There are many facets to the word turbulence. From unsteady movement of air or water to a country’s political conflict. It can nurture unstable emotions. Small-natured disposition of character flourishes when given an essential, intrinsic need to project their immature, jealous, petty spite onto others, acting as if they were the only biomass not born into an ant colony. Such turbulence holds one hostage by their own deceit and cause reputations to teeter. What does one grasp for security to weather the storm when forced to “walk the plank?”
Many felt awareness of rough waters upon embarking the ship. On schedule, the bang of the gavel proclaimed that “Perils of the Sea” had set sail. Five commanders sat at the quarterdeck bow waiting to hear arguments presented by two opposing magistrates. Peculiarities to maritime activities was confirmed upon suddenly smelling something fishy. Aristotle defined rhetoric as the “ability to discover the available means of persuasion.” Rhetoric may have been mastered, but within trifling folly and the core of a good lie there contains a small kernel of truth making it sound viable to those willing to believe. Seems the captain was open to being polarized by the first mate and magnetized with accepting negative charges against a certified Able seaman. Testimony given with eloquence of truth disclosed the art of public speaking and confidence gained by scholars under his tutelage. Letters of support were sent. A mother noted seeing positive changes in her son. A petition with 160 signatures confirmed that progressive scholars and social reformers are not afraid to articulate that an alternative discourse of power is needed. An audience of shipmates sat port side quarterdeck supporting that fact. Starboard sat the captain and first mate with only their magistrate for support. Even though the first mate had asked scholars to write rebuttals, not one was present. Calmly and professionally the Able seaman answered questions, even though goaded with redundancy and mean spirited irrelevancies. Ethical breaches seemed to have been missed and holes appeared large enough for a Great White to swim through the flim flam. No matter how or why disclosure of personal information is made, the harm to the individual is the same. And, how ironic that neither side actually disagreed that it was a case lacking plausibility. In reverent silence and making no eye contact, the commanders appeared to have lost their sea legs as they returned to their seats to reveal their verdict. When an Able seaman with a couple of “chinks in his armor” is immediately thrown overboard, it stings one’s mind. He carries experiences which were never mentioned. Like working with Jodie Foster when she directed and starred in “Little Man Tate” on two film sites on his college campus where he majored in theater arts and management. He was also cast in a recruitment film by the U.S. Army, and acted in, and directed plays in community theater. He led scholars to take 3rd place in the state for commercial filming. He brought many tools plus charismatic warmth to the educational field. Is the best not what we want for our young scholars?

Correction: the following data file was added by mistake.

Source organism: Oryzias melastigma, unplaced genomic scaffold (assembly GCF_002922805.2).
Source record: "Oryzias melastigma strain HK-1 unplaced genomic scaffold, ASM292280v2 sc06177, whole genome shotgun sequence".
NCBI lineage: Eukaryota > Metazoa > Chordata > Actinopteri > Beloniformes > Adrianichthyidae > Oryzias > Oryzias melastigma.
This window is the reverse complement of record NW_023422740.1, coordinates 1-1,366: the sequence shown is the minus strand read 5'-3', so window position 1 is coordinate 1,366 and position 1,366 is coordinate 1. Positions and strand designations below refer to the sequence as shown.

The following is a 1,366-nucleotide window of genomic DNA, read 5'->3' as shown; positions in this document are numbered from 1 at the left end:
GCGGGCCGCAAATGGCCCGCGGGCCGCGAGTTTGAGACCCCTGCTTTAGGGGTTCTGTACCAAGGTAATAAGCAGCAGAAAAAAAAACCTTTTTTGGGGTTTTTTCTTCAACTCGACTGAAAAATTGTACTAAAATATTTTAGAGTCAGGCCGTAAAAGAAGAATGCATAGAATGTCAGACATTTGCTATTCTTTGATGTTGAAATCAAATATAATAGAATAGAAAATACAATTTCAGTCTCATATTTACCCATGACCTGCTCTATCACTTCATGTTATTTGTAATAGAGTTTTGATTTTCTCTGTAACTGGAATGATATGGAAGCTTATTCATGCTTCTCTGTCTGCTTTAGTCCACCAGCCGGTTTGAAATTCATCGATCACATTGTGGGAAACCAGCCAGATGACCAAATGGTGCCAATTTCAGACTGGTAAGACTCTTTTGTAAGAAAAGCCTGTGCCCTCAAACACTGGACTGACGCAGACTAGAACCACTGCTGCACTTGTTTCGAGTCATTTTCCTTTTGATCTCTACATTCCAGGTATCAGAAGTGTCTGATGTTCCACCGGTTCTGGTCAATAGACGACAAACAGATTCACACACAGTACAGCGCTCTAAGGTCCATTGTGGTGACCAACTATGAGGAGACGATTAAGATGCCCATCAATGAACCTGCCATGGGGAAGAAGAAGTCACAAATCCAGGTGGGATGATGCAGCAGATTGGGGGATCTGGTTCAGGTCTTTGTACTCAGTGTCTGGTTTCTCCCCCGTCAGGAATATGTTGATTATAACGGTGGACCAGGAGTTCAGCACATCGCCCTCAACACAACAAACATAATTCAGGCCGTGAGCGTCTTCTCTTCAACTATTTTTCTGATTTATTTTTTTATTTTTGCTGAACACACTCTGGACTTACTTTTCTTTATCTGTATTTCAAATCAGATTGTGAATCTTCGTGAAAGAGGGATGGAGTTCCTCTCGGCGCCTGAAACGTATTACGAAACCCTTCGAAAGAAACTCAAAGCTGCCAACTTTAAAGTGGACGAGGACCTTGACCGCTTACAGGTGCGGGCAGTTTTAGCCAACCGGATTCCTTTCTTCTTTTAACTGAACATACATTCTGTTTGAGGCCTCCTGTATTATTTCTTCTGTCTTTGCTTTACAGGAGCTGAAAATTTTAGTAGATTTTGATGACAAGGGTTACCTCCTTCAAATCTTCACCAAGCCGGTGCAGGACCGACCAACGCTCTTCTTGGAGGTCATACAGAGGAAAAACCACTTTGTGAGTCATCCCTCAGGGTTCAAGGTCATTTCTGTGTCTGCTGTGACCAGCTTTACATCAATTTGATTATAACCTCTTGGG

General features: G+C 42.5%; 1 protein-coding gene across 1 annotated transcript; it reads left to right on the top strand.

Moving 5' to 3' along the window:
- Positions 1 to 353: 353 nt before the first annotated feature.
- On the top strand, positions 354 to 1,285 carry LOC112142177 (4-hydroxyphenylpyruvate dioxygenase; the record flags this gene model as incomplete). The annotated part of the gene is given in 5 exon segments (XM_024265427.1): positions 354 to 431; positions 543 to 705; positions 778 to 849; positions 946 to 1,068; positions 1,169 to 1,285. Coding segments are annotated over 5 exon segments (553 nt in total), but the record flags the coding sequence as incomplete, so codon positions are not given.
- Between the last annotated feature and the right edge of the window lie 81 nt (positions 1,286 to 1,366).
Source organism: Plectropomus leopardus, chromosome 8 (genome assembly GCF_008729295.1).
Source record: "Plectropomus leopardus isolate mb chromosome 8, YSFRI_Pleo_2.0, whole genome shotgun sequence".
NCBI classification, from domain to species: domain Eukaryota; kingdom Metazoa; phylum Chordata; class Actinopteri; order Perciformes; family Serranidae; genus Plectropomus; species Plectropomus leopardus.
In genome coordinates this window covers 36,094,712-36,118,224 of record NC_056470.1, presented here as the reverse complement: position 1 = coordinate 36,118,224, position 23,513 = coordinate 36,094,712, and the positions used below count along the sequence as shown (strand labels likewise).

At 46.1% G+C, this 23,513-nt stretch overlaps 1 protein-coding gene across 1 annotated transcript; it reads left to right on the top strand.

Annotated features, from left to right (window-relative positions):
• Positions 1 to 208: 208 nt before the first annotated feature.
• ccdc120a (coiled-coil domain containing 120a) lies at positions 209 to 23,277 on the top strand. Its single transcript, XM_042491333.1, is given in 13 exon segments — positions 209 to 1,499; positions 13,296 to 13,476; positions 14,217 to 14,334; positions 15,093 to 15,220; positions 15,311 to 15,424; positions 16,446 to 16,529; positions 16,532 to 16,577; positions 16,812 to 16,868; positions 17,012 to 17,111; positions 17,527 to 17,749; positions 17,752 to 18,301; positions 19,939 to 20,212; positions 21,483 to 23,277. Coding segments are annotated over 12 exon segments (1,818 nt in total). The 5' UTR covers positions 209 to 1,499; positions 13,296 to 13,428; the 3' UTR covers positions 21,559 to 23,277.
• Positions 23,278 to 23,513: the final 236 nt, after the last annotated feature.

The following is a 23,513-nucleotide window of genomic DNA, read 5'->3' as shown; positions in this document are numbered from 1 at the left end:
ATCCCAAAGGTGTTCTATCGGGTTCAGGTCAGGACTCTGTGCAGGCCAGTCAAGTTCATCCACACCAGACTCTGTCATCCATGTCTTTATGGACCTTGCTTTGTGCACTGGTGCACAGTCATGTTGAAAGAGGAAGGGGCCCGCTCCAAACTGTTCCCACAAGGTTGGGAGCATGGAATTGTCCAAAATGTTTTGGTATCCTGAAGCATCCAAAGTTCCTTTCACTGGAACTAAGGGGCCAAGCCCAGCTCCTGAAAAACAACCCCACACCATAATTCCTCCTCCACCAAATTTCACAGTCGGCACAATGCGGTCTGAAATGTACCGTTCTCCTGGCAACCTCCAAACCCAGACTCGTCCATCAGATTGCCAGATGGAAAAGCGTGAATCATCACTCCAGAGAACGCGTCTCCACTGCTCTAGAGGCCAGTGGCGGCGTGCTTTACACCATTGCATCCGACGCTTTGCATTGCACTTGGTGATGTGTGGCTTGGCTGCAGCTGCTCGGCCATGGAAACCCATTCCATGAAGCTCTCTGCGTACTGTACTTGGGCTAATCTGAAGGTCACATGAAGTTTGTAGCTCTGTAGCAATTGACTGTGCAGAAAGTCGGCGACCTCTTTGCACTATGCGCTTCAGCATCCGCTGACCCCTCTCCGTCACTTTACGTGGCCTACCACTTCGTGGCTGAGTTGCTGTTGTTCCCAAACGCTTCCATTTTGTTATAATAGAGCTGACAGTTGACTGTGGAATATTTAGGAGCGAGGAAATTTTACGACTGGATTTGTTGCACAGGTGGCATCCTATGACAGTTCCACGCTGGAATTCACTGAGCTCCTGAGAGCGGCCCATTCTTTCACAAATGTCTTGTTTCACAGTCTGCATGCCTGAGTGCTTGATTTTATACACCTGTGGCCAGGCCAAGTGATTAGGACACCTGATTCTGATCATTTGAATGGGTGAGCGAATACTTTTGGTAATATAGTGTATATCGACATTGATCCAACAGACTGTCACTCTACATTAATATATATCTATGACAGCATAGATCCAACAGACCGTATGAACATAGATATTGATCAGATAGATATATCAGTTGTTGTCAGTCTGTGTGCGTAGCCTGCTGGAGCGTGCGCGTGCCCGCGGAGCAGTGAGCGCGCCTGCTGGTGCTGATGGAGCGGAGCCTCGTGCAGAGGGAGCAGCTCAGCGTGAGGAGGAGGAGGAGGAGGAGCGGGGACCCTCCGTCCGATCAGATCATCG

Every shipmate has “chinks in their armor. Some more than others.The first mate lacks qualities which distinguishes leadership. His temper causes unnecessary turbulence. He should be tossed overboard or demoted to rank of a powder monkey. The climax to the night ended with him wailing like a banshee for the ship's master of arms to “get over here! This lady just threw water on me on purpose!” Was his intent to have her walked off the plank, run up the yardam, or be keelhauled. She was hurrying to make a run to the “head” when he came barreling down the gangway. A gentleman would have let her pass first, but because he didn’t, she was forced to stop suddenly. Catching her foot in a chair, she lost balance which propelled her body forward along with a half full open bottle of water. The first mate was not happy about getting baptized. Before she toppled backward across two chairs, she said, “oops! Excuse me.” Again, a gentleman would have shown concern as she laid dorsally sprawled. But, he was too focused on shrieking paranoia. At that point a mutiny seemed about to take place and apparently he thought so too because he turned and hightailed it down the gangway. “Mmm . . . not a very honorable way to conduct yourself matey.”
Kipling said, “If you can keep your wits about you while others are losing theirs and blaming you, the world will be yours.”
. . . .And that’s my opinion.
(Sharen Jergenson of Heber Springs writes her “And that’s my opinion column... “ for The Sun-Times monthly)